TOILET / POTTY TRAINING
How we go about toilet training at Rosie’s
Parents need to provide
10 pairs of knickers/pants (It’s a good idea to get ones you know your child will absolutely love!!)
10 pairs of leggings / jogging bottoms (must be very easy for child to take up and down on their own and they
don’t have to be brand new – charity shops often have these)
At least 2 tops / t-shirts and spare shoes and socks as well (They will get wet too!)
Little accidents happen and it is important to be prepared well for when they do. This is a normal part of the process. Make sure child knows this is “OK” by adults saying, “It’s OK. We’ll try to keep the next pair dry all day.” Choose a 3 week block that is suitable for all i.e. No weddings, moving house, going on holiday or any other major stressful or busy time.
The process involves all parents and carers doing the same thing together. Having some books on the topic will help keep the task in everyone’s mind. Read regularly and make it as fun and enjoyable. It is also necessary for the child to have the speech and language skills to say, “I need a wee!”
Once it is decided to say “Goodbye to Pull Ups / Nappies”, that’s it. Pull Ups / Nappies only go on at sleep time. They draw urine and poo away from the skin which doesn’t allow the child to recognise that they don’t like that wet feeling. Going back to using nappies/pull-ups only confuses the child and prolongs the process. (Obviously, if your child becomes very unwell – that would be the only time you would consider going back to pull-ups)
In about 3 weeks of consistent toilet training, at home and at Rosie’s, we will know if the child is ready to stay in knickers/pants to keep learning this new skill which is achieving control over their bladder and bowel movements.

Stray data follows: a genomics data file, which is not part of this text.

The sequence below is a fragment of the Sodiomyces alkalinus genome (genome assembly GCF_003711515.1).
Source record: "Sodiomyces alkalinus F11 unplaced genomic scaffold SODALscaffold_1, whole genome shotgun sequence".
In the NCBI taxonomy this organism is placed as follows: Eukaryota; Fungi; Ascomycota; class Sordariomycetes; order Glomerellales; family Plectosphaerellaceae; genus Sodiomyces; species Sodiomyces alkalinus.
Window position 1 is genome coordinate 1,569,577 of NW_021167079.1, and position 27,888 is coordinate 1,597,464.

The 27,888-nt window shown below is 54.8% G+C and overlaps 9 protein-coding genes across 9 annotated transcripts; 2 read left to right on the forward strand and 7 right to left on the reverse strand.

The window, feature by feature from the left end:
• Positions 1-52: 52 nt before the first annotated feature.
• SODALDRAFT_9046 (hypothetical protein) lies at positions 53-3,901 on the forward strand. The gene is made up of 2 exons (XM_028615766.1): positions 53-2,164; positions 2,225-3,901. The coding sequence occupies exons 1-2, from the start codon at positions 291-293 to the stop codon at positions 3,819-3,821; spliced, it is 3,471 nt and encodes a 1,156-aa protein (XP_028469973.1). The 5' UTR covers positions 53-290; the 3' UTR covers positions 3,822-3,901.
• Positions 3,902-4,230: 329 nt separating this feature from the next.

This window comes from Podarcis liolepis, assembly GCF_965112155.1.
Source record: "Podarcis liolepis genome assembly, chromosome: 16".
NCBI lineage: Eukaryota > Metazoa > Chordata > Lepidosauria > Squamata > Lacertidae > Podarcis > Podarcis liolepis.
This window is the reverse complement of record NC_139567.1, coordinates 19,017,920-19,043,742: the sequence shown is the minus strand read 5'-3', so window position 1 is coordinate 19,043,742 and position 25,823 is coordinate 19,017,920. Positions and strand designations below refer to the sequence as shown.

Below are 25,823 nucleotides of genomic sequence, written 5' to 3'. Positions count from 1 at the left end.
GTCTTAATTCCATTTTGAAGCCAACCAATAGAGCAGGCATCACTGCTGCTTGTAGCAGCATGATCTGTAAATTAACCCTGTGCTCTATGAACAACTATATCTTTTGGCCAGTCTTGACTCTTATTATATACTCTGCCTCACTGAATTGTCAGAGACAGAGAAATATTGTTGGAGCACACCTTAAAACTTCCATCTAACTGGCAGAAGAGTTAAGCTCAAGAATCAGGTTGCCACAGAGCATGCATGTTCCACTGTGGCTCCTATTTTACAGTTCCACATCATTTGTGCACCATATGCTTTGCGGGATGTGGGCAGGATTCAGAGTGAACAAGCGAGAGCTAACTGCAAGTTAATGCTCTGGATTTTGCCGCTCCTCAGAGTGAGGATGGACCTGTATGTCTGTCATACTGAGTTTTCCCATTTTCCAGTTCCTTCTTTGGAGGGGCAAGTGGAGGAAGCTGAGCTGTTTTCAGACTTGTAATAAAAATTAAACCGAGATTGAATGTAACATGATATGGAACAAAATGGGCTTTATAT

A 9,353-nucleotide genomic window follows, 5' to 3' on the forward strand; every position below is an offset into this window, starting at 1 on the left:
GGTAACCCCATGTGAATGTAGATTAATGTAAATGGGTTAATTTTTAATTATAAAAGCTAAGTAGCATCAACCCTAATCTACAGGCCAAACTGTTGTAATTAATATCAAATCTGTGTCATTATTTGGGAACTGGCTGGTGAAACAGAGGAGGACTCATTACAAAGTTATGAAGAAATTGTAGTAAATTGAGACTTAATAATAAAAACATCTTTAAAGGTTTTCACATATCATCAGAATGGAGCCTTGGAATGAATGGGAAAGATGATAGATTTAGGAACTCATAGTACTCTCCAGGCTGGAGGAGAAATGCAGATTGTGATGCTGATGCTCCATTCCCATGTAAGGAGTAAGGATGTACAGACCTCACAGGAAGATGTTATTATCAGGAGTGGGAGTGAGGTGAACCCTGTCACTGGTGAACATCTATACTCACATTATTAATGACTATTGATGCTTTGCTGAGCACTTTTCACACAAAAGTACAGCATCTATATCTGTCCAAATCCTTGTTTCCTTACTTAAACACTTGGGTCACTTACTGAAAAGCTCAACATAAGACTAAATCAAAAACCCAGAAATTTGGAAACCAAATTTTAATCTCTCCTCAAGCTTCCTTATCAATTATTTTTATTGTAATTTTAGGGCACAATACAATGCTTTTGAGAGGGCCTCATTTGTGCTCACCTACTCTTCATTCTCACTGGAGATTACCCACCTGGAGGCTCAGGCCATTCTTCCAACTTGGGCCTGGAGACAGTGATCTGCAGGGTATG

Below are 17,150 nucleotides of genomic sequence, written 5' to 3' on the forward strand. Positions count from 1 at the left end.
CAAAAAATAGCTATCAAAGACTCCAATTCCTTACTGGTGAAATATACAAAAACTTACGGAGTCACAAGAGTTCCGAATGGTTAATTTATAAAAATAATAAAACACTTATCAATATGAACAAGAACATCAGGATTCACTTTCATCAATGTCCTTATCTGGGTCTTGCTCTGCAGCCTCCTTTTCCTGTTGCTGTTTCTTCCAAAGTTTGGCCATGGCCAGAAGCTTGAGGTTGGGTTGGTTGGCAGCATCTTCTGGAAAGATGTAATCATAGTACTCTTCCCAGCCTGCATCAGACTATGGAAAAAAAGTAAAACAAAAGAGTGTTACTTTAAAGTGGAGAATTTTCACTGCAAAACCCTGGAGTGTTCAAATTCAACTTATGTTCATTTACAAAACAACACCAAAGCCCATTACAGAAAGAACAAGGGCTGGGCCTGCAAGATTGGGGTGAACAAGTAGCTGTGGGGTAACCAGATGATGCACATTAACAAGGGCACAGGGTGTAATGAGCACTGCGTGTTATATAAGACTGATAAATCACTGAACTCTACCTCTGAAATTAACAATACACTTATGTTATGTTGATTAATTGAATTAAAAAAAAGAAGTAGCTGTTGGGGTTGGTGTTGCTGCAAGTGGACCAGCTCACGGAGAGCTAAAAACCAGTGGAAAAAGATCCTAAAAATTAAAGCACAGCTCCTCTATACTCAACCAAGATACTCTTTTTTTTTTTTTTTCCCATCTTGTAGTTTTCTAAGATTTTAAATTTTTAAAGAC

Offer the toilet first thing in the morning and after waking from sleep.
Offer drinks often too. (This helps to increase the number of times for using the toilet – and children get the hang of it more with lots of practice)
Offer toilet before and after eating meals.
We find using an egg timer is fantastic – set it for every 20 minutes. This also reminds adults too. It is easy for the adults and the child to get engrossed in something and the egg timer helps to keep a focus on the toilet training.
Saying “It’s wee time now” or “let’s go for a wee now”. Hold hands, skip and sing to the loo or whatever….it must be made into a fun activity.
It is a tricky skill to learn and like learning anything new there are ups and downs, and good and bad feelings we have about ourselves and the skill we are trying to master.
Patience, perseverance and understanding is required by the adults. It is normal for a child to say they “don’t want to” if they are playing or busy doing something. Do not be put off by this. We will say “that’s okay, you can bring it with you” or “it will wait for you to finish your wee. Then you can play with it.” It is important that the child doesn’t feel they are losing out on some exciting activity when they are learning this new skill. If the child wants to get off the toilet too soon be prepared with a book to use as a distraction. It could be on the topic to help keep the focus.
Remember KEEP IT LIGHT and HAPPY
It is a good idea to quickly place a white piece of toilet paper in the toilet first so that you can actually tell if a wee has been done. DON’T ALWAYS TAKE YOUR CHILD’S WORD FOR IT. They want to get back and play…… If they haven’t done a wee say, “OK, we will try later.”
Wash hands and then back to play. And make sure you do try again!!
When OUT and ABOUT, do not be tempted to put pull ups on as this hampers the process. Put a towel folded many times or use a Pampers Bedding Protector on a buggy or car seat. If the child does wet / poo themselves, remember this is part of the process of learning this new skill. We all went through it.
Hope this helps and GOOD LUCK
Rosie and Team